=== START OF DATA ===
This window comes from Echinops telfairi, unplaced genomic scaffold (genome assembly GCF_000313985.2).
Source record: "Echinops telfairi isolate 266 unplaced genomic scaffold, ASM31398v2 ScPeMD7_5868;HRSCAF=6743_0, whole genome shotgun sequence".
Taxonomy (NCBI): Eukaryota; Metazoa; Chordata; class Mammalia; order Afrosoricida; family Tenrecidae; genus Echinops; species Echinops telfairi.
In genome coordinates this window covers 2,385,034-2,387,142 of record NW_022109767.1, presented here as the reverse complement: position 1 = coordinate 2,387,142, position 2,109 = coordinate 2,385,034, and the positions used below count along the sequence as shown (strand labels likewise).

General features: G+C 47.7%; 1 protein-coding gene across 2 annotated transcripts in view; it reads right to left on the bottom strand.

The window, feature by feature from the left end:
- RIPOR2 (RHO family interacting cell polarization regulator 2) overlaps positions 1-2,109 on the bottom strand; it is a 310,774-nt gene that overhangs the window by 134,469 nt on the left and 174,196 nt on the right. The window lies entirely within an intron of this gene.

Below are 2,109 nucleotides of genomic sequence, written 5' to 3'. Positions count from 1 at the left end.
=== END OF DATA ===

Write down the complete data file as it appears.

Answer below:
This window comes from Echinops telfairi, unplaced genomic scaffold (genome assembly GCF_000313985.2).
Source record: "Echinops telfairi isolate 266 unplaced genomic scaffold, ASM31398v2 ScPeMD7_5868;HRSCAF=6743_0, whole genome shotgun sequence".
Taxonomy (NCBI): Eukaryota; Metazoa; Chordata; class Mammalia; order Afrosoricida; family Tenrecidae; genus Echinops; species Echinops telfairi.
In genome coordinates this window covers 2,385,034-2,387,142 of record NW_022109767.1, presented here as the reverse complement: position 1 = coordinate 2,387,142, position 2,109 = coordinate 2,385,034, and the positions used below count along the sequence as shown (strand labels likewise).

General features: G+C 47.7%; 1 protein-coding gene across 2 annotated transcripts in view; it reads right to left on the bottom strand.

The window, feature by feature from the left end:
- RIPOR2 (RHO family interacting cell polarization regulator 2) overlaps positions 1-2,109 on the bottom strand; it is a 310,774-nt gene that overhangs the window by 134,469 nt on the left and 174,196 nt on the right. The window lies entirely within an intron of this gene.

Below are 2,109 nucleotides of genomic sequence, written 5' to 3'. Positions count from 1 at the left end.